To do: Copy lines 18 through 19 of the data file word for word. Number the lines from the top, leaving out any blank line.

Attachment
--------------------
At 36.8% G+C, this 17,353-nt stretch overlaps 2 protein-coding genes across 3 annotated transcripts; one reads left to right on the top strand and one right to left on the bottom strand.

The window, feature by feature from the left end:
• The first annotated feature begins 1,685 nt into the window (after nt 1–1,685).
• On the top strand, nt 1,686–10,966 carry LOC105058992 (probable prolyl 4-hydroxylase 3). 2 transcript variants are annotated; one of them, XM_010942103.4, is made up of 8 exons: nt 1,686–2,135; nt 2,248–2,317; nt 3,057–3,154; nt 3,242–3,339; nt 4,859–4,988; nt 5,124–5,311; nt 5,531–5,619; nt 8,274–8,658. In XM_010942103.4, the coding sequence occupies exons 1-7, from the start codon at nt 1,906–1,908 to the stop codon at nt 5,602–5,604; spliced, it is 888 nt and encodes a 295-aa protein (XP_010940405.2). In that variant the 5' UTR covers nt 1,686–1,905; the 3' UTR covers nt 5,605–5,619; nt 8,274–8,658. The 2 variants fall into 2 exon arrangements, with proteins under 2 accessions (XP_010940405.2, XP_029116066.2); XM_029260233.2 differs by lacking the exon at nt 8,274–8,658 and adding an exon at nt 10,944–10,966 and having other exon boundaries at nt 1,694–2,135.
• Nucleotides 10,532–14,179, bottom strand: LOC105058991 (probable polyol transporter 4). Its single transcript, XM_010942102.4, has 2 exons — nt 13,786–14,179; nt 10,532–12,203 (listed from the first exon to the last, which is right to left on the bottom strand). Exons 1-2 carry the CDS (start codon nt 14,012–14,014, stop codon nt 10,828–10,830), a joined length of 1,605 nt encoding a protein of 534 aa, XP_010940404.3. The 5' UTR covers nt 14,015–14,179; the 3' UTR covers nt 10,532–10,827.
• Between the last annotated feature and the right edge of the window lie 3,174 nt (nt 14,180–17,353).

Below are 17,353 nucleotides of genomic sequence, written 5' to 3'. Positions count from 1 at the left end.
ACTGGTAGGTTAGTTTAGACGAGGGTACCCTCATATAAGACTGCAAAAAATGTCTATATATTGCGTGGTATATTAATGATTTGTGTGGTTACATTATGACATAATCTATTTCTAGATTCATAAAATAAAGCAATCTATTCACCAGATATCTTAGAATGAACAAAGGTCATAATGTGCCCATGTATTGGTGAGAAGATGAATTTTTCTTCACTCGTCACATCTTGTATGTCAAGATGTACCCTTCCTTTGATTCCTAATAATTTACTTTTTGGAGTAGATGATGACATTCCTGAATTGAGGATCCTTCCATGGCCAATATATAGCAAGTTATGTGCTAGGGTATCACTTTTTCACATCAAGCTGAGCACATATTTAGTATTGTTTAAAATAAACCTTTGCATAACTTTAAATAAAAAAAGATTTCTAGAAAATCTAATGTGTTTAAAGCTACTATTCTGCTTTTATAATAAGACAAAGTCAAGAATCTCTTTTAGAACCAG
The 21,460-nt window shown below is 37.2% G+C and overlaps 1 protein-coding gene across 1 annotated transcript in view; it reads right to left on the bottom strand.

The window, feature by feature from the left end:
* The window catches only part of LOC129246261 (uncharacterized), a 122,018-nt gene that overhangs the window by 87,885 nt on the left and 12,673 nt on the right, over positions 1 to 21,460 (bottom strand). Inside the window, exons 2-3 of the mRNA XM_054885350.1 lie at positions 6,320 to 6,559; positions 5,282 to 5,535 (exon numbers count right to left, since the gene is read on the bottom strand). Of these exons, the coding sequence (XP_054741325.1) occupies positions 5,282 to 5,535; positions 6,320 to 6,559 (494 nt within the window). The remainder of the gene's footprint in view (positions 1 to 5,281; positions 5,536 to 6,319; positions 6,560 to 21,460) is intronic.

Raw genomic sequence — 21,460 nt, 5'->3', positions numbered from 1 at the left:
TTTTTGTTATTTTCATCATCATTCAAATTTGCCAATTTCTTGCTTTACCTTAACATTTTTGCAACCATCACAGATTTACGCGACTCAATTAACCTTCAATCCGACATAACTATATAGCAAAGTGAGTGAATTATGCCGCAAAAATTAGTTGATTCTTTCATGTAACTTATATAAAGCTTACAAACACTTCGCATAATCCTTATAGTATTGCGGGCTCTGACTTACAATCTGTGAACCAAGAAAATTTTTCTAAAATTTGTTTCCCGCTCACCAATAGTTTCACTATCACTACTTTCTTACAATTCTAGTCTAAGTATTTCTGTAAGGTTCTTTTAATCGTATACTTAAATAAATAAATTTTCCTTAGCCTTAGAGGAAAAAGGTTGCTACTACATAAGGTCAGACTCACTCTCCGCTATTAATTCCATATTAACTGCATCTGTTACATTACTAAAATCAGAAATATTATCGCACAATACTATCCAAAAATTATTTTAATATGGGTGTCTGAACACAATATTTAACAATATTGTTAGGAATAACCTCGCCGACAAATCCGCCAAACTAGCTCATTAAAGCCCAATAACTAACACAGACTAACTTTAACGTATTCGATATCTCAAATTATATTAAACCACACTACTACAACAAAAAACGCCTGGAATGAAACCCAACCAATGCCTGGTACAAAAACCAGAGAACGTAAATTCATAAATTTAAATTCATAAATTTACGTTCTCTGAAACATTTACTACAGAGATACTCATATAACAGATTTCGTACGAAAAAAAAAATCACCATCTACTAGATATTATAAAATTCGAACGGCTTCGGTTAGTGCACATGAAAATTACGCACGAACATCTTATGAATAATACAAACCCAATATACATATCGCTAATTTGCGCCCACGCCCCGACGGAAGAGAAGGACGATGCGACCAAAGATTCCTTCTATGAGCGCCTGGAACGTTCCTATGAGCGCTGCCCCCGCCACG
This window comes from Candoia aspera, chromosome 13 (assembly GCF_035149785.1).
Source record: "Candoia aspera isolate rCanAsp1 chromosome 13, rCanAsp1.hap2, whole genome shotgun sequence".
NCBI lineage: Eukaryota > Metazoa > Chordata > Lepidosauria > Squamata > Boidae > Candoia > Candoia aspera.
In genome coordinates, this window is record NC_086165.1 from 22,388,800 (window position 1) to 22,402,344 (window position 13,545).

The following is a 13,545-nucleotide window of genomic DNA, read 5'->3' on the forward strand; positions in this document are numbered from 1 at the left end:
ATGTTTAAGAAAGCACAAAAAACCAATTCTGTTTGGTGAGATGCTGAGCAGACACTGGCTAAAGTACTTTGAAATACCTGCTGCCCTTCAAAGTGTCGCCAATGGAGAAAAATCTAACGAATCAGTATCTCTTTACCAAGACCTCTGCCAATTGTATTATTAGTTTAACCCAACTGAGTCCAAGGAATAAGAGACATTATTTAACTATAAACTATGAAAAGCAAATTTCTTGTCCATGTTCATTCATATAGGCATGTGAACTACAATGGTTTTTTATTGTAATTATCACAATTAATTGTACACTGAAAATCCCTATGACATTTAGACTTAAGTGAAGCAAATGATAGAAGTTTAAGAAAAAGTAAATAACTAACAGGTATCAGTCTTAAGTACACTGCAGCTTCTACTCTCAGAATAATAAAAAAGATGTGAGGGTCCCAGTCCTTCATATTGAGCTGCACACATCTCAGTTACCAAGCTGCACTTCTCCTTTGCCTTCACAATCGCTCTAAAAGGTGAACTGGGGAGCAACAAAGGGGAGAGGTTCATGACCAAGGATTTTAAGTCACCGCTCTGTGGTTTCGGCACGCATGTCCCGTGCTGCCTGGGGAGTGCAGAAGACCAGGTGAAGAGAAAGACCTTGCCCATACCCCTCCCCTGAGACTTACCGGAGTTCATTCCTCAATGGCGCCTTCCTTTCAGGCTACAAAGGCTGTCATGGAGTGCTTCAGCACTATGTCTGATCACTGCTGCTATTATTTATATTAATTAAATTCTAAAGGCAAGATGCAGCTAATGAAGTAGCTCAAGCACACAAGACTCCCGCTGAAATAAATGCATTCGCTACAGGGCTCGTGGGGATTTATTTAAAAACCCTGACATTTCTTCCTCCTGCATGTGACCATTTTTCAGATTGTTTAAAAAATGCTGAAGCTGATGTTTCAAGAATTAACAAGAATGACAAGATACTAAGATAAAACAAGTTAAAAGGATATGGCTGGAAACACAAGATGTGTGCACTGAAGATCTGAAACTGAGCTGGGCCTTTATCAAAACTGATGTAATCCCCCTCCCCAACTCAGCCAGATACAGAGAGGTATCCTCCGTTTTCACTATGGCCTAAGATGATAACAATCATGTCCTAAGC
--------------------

The following is a 13,545-nucleotide window of genomic DNA, read 5'->3' on the forward strand; positions in this document are numbered from 1 at the left end:
ATGTTTAAGAAAGCACAAAAAACCAATTCTGTTTGGTGAGATGCTGAGCAGACACTGGCTAAAGTACTTTGAAATACCTGCTGCCCTTCAAAGTGTCGCCAATGGAGAAAAATCTAACGAATCAGTATCTCTTTACCAAGACCTCTGCCAATTGTATTATTAGTTTAACCCAACTGAGTCCAAGGAATAAGAGACATTATTTAACTATAAACTATGAAAAGCAAATTTCTTGTCCATGTTCATTCATATAGGCATGTGAACTACAATGGTTTTTTATTGTAATTATCACAATTAATTGTACACTGAAAATCCCTATGACATTTAGACTTAAGTGAAGCAAATGATAGAAGTTTAAGAAAAAGTAAATAACTAACAGGTATCAGTCTTAAGTACACTGCAGCTTCTACTCTCAGAATAATAAAAAAGATGTGAGGGTCCCAGTCCTTCATATTGAGCTGCACACATCTCAGTTACCAAGCTGCACTTCTCCTTTGCCTTCACAATCGCTCTAAAAGGTGAACTGGGGAGCAACAAAGGGGAGAGGTTCATGACCAAGGATTTTAAGTCACCGCTCTGTGGTTTCGGCACGCATGTCCCGTGCTGCCTGGGGAGTGCAGAAGACCAGGTGAAGAGAAAGACCTTGCCCATACCCCTCCCCTGAGACTTACCGGAGTTCATTCCTCAATGGCGCCTTCCTTTCAGGCTACAAAGGCTGTCATGGAGTGCTTCAGCACTATGTCTGATCACTGCTGCTATTATTTATATTAATTAAATTCTAAAGGCAAGATGCAGCTAATGAAGTAGCTCAAGCACACAAGACTCCCGCTGAAATAAATGCATTCGCTACAGGGCTCGTGGGGATTTATTTAAAAACCCTGACATTTCTTCCTCCTGCATGTGACCATTTTTCAGATTGTTTAAAAAATGCTGAAGCTGATGTTTCAAGAATTAACAAGAATGACAAGATACTAAGATAAAACAAGTTAAAAGGATATGGCTGGAAACACAAGATGTGTGCACTGAAGATCTGAAACTGAGCTGGGCCTTTATCAAAACTGATGTAATCCCCCTCCCCAACTCAGCCAGATACAGAGAGGTATCCTCCGTTTTCACTATGGCCTAAGATGATAACAATCATGTCCTAAGC